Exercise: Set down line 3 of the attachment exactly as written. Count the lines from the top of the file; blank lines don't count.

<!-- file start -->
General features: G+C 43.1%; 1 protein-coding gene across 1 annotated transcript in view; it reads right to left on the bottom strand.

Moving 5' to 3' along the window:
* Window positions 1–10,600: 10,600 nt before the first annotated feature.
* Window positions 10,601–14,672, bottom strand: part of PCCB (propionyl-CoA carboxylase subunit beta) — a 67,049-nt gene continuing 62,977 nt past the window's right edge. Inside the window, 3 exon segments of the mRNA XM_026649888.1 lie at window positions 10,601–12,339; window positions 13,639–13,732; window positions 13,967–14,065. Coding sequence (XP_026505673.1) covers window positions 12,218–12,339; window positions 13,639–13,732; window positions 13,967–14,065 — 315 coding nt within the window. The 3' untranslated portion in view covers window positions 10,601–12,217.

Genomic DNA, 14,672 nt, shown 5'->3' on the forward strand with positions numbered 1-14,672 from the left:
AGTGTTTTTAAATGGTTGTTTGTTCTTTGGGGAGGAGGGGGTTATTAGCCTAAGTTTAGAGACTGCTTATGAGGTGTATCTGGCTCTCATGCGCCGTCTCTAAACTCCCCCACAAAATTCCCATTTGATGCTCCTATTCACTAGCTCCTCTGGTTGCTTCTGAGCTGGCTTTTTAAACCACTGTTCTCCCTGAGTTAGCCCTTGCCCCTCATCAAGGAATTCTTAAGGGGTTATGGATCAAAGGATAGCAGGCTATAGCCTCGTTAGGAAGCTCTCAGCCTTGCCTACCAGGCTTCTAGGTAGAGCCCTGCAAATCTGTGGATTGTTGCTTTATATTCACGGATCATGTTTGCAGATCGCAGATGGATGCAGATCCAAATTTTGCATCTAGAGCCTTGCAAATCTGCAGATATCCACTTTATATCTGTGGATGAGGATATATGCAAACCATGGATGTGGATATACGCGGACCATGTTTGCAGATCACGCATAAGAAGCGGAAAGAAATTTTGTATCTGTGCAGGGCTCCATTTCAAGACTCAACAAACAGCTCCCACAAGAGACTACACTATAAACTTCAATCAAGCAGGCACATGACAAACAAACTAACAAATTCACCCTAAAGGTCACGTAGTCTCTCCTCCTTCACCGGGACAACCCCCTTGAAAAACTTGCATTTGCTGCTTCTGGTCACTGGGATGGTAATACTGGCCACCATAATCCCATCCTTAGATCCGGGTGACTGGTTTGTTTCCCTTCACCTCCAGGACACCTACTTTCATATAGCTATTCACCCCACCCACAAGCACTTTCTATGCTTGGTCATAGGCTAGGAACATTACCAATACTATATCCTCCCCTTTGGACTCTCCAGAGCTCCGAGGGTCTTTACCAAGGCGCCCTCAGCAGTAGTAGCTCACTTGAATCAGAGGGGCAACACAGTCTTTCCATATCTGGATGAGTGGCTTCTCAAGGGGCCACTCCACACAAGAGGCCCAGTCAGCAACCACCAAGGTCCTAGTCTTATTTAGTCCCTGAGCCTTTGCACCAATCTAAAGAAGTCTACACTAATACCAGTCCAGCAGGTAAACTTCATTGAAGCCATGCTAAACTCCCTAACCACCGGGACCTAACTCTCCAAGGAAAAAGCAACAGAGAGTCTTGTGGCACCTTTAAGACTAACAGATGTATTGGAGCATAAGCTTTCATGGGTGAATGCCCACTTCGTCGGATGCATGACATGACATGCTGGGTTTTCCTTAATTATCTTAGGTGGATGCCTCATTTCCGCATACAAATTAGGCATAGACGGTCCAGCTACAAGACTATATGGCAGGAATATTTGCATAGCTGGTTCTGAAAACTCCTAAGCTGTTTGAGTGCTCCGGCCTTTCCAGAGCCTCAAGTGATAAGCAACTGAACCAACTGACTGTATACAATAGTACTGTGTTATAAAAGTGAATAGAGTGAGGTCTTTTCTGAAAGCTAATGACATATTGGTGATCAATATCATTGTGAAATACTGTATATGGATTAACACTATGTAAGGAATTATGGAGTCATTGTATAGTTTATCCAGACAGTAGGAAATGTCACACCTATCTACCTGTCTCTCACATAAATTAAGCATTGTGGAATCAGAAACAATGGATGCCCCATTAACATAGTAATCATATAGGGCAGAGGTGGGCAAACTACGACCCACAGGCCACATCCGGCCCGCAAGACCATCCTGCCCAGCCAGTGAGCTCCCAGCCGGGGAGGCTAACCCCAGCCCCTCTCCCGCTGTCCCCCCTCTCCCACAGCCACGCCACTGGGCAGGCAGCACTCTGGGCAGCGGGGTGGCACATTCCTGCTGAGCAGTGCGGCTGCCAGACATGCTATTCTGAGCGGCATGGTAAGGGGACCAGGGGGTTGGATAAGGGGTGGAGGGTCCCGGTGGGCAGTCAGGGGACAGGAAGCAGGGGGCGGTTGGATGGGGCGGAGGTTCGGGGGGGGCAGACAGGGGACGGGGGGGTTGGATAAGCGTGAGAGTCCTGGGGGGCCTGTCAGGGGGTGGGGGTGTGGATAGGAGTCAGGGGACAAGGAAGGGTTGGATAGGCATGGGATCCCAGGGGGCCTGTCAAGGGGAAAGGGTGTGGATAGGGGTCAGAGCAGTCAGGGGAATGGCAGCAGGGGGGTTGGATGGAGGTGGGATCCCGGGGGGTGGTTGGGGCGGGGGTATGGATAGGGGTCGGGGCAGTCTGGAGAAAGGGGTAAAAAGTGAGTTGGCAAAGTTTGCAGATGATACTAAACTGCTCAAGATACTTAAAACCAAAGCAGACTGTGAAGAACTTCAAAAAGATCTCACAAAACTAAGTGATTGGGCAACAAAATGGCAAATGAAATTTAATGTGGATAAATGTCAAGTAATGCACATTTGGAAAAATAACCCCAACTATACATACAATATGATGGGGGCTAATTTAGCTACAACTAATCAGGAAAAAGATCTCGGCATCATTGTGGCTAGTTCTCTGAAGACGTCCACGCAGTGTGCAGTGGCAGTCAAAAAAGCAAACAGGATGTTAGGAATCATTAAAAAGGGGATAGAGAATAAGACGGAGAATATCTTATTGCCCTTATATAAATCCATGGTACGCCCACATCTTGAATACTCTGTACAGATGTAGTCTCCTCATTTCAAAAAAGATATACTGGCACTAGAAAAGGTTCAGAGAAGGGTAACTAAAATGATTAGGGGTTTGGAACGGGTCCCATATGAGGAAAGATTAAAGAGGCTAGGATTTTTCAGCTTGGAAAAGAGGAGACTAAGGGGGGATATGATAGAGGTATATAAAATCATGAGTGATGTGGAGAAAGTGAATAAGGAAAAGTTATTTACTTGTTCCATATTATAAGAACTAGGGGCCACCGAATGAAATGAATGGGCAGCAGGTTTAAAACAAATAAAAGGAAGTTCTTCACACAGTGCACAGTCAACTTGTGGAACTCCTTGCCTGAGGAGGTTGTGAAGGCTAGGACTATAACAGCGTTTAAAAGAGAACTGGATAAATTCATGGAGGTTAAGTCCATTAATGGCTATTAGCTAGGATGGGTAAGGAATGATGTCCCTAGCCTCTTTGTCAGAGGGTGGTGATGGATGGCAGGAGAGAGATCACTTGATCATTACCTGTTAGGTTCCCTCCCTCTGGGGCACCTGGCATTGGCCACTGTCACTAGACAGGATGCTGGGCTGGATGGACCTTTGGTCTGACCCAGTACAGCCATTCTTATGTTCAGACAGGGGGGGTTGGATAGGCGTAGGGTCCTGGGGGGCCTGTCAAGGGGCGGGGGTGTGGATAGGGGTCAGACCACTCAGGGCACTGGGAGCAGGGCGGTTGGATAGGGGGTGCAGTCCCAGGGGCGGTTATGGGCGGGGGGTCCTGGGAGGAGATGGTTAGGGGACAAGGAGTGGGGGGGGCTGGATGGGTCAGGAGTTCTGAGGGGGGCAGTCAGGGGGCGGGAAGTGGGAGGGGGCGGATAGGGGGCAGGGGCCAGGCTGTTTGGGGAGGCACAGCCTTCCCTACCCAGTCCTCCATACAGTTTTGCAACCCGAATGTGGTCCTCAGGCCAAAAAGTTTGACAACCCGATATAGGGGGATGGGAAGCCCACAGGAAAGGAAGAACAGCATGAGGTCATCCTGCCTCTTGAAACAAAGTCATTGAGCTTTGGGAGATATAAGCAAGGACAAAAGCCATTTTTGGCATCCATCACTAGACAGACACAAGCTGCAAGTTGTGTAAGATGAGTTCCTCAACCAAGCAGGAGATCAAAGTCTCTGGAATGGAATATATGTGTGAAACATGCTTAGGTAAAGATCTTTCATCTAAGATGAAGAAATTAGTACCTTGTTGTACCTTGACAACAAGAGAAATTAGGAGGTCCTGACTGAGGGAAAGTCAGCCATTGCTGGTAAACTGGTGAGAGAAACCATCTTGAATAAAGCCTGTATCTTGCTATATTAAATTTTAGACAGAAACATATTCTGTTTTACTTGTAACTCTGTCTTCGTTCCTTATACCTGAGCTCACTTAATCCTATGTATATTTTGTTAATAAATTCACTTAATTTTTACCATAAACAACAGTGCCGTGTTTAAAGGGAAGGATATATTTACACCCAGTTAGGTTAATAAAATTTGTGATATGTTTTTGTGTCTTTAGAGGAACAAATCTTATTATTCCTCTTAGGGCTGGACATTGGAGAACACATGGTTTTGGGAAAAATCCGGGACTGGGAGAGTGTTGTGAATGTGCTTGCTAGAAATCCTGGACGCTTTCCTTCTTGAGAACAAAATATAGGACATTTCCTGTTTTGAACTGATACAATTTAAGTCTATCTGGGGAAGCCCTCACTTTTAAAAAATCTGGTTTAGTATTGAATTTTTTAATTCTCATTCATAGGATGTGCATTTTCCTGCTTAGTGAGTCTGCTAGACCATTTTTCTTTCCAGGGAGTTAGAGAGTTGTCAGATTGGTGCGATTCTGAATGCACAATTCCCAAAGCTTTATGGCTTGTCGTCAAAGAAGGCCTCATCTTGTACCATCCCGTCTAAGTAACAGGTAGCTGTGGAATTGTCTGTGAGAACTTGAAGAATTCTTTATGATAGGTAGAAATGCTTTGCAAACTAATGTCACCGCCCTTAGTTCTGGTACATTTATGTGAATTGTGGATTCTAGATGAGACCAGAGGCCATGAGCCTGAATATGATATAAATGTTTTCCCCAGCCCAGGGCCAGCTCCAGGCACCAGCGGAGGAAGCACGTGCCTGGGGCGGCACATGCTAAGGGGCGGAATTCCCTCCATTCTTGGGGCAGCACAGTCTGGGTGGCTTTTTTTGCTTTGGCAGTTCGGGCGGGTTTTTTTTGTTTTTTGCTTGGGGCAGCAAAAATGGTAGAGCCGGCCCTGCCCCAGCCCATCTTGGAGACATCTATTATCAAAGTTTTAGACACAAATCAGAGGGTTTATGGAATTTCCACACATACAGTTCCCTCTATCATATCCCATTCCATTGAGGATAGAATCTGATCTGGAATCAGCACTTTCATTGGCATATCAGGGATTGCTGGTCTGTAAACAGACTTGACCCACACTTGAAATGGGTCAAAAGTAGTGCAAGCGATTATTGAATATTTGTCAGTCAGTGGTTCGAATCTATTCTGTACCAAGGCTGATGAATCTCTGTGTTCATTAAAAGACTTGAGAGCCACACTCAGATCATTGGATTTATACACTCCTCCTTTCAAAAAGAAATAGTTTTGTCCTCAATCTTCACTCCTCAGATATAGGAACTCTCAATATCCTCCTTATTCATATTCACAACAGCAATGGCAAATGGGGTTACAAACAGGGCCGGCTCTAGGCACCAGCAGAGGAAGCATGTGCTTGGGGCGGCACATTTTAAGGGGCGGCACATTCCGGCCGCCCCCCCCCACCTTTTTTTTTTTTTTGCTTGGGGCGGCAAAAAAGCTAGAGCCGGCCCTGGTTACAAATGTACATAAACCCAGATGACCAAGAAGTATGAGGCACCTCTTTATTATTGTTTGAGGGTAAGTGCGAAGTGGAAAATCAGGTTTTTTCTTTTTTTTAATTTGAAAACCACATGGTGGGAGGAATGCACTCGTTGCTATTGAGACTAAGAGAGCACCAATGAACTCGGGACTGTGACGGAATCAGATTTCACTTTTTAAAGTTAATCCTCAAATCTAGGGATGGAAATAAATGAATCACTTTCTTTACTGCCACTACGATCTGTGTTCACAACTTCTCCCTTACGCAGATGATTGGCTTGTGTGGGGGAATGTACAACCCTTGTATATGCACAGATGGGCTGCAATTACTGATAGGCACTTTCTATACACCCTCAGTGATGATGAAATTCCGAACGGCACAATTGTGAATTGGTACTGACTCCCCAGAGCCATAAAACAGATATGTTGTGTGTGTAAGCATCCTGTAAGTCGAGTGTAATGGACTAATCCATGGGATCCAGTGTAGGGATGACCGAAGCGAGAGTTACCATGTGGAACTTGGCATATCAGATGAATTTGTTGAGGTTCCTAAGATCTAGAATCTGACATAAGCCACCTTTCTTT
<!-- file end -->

* Window positions 1–10,600: 10,600 nt before the first annotated feature.